The Revolution in Connecticut

July 19, 2013 · Collections ·

I recently returned from a mini-vacation to visit some friends in Colonial Williamsburg (and brought back a cold, which leads to my apology at this late posting!).  Even after living in New England for almost six years, I still think of Virginia and Massachusetts when I think of the American Revolution.  Being a Midwestern girl, most of my education on the subject of the American Revolution revolved around these two states (when we weren’t talking about the French fur traders on the mighty Mississippi).  These were the places you learned of and the places you yearned to visit.  However, after being immersed in a crash-course of New England history upon my move, I’ve learned quite a bit about the part Connecticut played in our fight for independence.


A New and Correct Map of the United States of North America. 1784. Engraved and Printed by Abel Buell. 1950.553.0.

The above map was engraved and printed by Abel Buell.  It was the first map of the United States created after the Revolutionary War.  The map shows the newly formed states and a representation of our new flag.


Man’s Hat. 1782. Gift of Colonel Phineas Meigs. 1850.10.0

Another Connecticut story is that of Captain Phineas Meigs.  Captain Meigs was the last man killed on Connecticut soil during the Revolution.  He was shot through the head by a musket ball during the Battle of Madison in May of 1782 while fighting an armed British vessel on the Long Island Sound.


Woman’s Cloak. 1770-1800. Gift of Elizabeth Alden Steele and Deborah Champion Steele Geier. 1981.37.1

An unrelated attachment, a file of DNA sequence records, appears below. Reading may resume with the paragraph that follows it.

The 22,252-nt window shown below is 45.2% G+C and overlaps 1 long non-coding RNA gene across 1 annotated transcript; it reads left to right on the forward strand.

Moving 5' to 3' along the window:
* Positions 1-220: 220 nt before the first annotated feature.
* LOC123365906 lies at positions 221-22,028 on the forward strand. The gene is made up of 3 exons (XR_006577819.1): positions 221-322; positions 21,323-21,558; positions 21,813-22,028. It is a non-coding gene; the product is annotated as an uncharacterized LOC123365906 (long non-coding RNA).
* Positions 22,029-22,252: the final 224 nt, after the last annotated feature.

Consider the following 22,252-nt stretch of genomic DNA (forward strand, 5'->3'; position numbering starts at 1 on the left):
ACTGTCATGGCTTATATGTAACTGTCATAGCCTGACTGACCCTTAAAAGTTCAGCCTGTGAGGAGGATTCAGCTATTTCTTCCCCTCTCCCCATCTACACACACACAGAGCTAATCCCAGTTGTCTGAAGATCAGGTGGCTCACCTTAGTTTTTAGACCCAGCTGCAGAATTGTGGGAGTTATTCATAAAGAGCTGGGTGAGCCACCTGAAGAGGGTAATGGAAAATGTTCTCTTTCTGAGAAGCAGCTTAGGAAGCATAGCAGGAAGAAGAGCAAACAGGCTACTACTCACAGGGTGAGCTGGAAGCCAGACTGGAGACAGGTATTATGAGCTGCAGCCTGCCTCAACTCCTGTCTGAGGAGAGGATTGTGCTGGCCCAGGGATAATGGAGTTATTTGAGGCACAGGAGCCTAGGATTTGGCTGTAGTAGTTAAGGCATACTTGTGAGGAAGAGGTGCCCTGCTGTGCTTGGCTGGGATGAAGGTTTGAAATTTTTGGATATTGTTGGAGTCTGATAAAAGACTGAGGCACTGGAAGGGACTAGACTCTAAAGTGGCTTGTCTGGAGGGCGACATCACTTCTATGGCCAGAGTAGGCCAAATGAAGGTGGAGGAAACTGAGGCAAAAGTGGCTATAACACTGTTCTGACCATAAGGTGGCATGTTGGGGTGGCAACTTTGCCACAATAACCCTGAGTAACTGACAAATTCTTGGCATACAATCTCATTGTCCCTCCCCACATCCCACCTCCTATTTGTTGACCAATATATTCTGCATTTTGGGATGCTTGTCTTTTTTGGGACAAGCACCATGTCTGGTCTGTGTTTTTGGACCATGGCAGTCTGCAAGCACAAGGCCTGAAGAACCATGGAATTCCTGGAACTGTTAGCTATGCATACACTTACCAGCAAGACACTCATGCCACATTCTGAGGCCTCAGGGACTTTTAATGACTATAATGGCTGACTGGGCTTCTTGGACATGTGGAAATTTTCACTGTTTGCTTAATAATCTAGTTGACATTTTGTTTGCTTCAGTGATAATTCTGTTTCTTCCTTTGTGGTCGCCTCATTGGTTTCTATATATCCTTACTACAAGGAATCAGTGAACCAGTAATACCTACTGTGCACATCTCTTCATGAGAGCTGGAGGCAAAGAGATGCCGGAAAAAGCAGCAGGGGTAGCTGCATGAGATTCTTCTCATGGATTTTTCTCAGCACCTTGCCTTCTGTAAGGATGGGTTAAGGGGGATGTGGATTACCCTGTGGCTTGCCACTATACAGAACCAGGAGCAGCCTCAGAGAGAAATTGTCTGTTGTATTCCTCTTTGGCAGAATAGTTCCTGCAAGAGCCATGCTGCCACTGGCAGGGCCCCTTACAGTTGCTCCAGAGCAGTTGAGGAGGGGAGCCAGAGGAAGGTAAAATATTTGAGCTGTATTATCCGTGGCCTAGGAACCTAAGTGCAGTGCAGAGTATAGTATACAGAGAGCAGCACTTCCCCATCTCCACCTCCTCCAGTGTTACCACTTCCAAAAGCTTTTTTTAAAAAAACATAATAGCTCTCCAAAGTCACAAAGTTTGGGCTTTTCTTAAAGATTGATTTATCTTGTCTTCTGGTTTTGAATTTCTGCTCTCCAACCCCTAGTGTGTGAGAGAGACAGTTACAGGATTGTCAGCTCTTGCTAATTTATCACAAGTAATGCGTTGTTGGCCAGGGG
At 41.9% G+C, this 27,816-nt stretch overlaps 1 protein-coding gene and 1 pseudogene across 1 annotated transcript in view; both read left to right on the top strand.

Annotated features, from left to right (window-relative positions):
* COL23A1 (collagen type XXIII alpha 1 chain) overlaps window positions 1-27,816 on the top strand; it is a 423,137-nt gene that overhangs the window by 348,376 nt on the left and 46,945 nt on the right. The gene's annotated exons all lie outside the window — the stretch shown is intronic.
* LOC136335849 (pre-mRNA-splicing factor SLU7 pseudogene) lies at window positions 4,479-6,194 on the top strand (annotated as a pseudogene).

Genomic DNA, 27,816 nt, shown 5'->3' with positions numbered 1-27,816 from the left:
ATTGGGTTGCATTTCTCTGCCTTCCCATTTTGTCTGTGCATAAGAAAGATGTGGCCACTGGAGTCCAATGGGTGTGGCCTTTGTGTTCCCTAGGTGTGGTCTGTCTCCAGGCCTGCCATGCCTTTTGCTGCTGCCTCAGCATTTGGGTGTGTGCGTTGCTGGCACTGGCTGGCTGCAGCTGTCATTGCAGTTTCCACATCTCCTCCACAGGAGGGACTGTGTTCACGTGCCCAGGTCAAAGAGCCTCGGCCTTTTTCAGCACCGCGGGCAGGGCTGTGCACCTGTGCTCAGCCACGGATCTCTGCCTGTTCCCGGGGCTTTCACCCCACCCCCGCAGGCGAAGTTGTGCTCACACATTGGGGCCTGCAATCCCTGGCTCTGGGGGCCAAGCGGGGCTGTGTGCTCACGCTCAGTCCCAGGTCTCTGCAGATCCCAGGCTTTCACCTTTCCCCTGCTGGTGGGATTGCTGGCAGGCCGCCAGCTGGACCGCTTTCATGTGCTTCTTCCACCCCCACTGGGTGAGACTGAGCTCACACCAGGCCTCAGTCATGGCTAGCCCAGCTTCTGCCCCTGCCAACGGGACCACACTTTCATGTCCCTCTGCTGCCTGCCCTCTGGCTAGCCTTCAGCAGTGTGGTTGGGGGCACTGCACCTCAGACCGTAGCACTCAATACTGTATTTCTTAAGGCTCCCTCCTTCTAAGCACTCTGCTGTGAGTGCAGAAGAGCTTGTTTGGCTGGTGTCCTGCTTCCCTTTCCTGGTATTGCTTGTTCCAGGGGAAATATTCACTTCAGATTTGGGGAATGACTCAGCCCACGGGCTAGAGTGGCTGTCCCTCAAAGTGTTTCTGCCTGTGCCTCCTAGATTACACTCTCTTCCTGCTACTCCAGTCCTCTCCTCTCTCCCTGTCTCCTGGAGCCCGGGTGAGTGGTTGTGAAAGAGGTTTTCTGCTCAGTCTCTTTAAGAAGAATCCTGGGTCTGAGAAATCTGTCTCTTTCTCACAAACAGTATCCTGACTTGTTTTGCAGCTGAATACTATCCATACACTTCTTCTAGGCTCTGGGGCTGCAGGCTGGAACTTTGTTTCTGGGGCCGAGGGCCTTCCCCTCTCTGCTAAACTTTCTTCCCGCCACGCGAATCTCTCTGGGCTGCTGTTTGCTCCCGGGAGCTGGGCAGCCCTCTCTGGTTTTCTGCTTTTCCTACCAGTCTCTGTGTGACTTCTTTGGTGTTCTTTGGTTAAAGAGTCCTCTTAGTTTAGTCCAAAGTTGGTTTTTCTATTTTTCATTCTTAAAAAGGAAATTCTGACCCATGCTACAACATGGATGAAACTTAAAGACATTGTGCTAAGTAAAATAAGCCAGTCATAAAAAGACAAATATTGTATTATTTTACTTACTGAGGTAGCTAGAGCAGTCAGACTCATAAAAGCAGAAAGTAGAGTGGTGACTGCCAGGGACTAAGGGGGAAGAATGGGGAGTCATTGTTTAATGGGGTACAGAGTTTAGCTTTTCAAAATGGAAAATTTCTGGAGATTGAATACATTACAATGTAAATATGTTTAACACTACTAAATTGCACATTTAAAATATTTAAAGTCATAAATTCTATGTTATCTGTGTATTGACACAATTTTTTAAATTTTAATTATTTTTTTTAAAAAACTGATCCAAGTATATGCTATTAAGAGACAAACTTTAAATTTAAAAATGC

Deborah Champion offers up another story of bravery amidst revolution.  According to family tradition, Deborah left her home in New London and smuggled payroll across British lines to Boston, Massachusetts, wearing this very cloak.


Man’s Uniform Coat. 1777-1783. Gift of Henry L. Mills. 1896.9.1

Patriots and Loyalists alike came from Connecticut during the war.  This coat was part of the officer’s uniform worn by Munson Hoyt of Norwalk when he fought as part of the Prince of Wales’s Loyalist regiment.  It is one of the few surviving Loyalist redcoats known to exist in America.

It is important to know what a strong role Connecticut, and all of the states and territories played in our fight for independence.  The fight, and win, that we celebrate this time every year.  If even one of those states or territories had not stood together, who knows what may have resulted.

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